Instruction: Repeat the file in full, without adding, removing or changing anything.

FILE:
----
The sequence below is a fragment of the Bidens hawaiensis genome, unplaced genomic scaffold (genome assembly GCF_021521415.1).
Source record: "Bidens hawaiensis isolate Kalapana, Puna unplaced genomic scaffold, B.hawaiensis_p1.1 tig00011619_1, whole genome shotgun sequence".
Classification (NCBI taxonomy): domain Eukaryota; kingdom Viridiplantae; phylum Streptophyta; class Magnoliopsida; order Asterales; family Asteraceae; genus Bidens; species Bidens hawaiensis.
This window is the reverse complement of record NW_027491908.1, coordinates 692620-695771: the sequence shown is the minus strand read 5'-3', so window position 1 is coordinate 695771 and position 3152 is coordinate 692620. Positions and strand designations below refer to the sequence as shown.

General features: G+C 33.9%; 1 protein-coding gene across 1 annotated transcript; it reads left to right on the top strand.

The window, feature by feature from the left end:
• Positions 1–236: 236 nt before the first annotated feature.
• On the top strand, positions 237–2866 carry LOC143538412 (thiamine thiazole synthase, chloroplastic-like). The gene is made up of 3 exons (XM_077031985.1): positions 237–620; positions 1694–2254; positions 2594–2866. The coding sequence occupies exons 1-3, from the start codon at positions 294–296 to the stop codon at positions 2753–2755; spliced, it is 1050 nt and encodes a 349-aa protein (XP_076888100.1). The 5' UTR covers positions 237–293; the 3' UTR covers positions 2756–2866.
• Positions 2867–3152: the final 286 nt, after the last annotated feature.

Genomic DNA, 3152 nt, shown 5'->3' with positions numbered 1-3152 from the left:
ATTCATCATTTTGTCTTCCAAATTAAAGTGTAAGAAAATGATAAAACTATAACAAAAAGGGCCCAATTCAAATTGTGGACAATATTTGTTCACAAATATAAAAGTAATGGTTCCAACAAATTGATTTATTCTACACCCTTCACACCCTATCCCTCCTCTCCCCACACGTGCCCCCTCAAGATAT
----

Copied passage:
The sequence below is a fragment of the Bidens hawaiensis genome, unplaced genomic scaffold (genome assembly GCF_021521415.1).
Source record: "Bidens hawaiensis isolate Kalapana, Puna unplaced genomic scaffold, B.hawaiensis_p1.1 tig00011619_1, whole genome shotgun sequence".
Classification (NCBI taxonomy): domain Eukaryota; kingdom Viridiplantae; phylum Streptophyta; class Magnoliopsida; order Asterales; family Asteraceae; genus Bidens; species Bidens hawaiensis.
This window is the reverse complement of record NW_027491908.1, coordinates 692620-695771: the sequence shown is the minus strand read 5'-3', so window position 1 is coordinate 695771 and position 3152 is coordinate 692620. Positions and strand designations below refer to the sequence as shown.

General features: G+C 33.9%; 1 protein-coding gene across 1 annotated transcript; it reads left to right on the top strand.

The window, feature by feature from the left end:
• Positions 1–236: 236 nt before the first annotated feature.
• On the top strand, positions 237–2866 carry LOC143538412 (thiamine thiazole synthase, chloroplastic-like). The gene is made up of 3 exons (XM_077031985.1): positions 237–620; positions 1694–2254; positions 2594–2866. The coding sequence occupies exons 1-3, from the start codon at positions 294–296 to the stop codon at positions 2753–2755; spliced, it is 1050 nt and encodes a 349-aa protein (XP_076888100.1). The 5' UTR covers positions 237–293; the 3' UTR covers positions 2756–2866.
• Positions 2867–3152: the final 286 nt, after the last annotated feature.

Genomic DNA, 3152 nt, shown 5'->3' with positions numbered 1-3152 from the left:
ATTCATCATTTTGTCTTCCAAATTAAAGTGTAAGAAAATGATAAAACTATAACAAAAAGGGCCCAATTCAAATTGTGGACAATATTTGTTCACAAATATAAAAGTAATGGTTCCAACAAATTGATTTATTCTACACCCTTCACACCCTATCCCTCCTCTCCCCACACGTGCCCCCTCAAGATAT